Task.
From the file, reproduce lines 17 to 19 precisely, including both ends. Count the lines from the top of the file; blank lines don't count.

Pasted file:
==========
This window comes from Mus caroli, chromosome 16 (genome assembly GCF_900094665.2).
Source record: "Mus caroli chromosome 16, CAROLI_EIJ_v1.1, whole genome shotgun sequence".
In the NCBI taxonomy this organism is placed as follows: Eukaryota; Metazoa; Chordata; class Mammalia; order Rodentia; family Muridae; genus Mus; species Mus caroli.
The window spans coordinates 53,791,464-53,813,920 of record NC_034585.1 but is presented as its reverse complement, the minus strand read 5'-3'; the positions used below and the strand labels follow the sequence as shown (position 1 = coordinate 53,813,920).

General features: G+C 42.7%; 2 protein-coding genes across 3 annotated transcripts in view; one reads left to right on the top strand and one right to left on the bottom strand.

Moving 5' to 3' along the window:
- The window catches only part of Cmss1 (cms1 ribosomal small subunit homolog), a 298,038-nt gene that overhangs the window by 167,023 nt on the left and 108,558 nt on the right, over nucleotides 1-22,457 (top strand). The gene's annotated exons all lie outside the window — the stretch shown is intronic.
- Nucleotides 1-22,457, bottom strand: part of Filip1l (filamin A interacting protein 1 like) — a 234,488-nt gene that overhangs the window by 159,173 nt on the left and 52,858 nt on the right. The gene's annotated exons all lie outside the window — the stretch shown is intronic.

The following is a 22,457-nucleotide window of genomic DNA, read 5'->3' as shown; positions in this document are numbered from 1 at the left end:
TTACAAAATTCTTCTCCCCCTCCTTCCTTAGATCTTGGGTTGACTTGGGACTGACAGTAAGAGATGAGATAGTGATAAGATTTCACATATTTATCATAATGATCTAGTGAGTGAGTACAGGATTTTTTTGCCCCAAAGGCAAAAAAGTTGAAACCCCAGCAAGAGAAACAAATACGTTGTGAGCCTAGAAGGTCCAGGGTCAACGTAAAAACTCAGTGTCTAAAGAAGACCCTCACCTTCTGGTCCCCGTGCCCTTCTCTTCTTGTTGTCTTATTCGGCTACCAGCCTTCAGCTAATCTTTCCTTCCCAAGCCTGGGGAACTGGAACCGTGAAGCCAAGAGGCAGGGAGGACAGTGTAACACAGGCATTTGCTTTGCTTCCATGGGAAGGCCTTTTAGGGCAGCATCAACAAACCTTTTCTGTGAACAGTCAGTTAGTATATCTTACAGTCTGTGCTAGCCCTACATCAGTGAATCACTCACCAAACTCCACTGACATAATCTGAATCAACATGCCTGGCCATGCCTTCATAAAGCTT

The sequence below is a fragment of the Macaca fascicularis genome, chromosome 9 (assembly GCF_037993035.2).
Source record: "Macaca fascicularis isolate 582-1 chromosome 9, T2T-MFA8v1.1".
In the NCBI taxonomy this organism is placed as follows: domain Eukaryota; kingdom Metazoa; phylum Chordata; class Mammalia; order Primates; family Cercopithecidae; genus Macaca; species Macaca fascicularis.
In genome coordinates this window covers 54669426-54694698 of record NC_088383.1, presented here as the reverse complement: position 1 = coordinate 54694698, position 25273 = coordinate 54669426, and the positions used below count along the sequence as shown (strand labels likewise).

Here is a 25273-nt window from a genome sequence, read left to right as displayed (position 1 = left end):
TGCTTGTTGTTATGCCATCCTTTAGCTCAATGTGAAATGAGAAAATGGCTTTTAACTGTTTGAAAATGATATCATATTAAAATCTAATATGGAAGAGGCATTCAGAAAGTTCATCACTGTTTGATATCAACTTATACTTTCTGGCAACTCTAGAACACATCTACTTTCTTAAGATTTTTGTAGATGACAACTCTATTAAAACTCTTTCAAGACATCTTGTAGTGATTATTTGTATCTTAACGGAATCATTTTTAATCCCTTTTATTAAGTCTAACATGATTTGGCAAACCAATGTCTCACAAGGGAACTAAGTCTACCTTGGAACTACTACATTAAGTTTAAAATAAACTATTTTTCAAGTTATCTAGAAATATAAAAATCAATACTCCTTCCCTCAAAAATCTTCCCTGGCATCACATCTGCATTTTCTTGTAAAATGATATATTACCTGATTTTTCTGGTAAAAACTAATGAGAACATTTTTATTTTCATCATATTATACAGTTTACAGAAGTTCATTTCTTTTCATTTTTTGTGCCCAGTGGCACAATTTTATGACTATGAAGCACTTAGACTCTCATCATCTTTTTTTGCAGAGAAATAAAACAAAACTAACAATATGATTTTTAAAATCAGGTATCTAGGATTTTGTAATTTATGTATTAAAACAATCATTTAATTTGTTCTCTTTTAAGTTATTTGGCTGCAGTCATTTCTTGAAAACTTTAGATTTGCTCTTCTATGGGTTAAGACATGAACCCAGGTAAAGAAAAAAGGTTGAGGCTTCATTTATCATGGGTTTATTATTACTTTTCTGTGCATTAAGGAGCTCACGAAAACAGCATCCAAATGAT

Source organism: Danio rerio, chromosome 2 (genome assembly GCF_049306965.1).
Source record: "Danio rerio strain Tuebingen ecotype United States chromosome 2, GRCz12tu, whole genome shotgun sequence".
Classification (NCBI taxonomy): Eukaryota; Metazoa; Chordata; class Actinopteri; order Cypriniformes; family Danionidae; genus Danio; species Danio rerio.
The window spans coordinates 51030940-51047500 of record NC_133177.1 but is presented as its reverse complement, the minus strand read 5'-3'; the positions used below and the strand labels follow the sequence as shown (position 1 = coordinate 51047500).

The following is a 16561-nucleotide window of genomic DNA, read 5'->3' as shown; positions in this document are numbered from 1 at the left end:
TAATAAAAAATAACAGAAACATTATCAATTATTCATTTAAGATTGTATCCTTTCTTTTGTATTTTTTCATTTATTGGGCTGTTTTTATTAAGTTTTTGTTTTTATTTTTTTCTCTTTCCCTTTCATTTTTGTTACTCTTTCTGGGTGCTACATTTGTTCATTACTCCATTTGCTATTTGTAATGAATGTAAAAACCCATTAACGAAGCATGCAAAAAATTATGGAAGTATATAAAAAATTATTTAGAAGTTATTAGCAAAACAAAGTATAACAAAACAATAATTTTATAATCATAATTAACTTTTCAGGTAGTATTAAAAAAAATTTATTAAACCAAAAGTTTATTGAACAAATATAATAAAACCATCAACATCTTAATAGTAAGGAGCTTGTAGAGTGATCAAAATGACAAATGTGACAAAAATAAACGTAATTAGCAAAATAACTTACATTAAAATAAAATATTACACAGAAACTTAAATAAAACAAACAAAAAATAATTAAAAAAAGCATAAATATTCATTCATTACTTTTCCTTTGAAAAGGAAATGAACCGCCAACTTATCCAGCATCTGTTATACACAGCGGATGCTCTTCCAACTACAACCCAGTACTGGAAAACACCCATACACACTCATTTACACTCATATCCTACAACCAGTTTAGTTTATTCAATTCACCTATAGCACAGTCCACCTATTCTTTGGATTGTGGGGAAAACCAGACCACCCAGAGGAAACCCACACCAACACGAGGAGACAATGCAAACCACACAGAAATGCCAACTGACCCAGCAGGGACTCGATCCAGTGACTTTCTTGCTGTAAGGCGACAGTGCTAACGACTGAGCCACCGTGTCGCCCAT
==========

Source organism: Danio rerio, chromosome 2 (genome assembly GCF_049306965.1).
Source record: "Danio rerio strain Tuebingen ecotype United States chromosome 2, GRCz12tu, whole genome shotgun sequence".
Classification (NCBI taxonomy): Eukaryota; Metazoa; Chordata; class Actinopteri; order Cypriniformes; family Danionidae; genus Danio; species Danio rerio.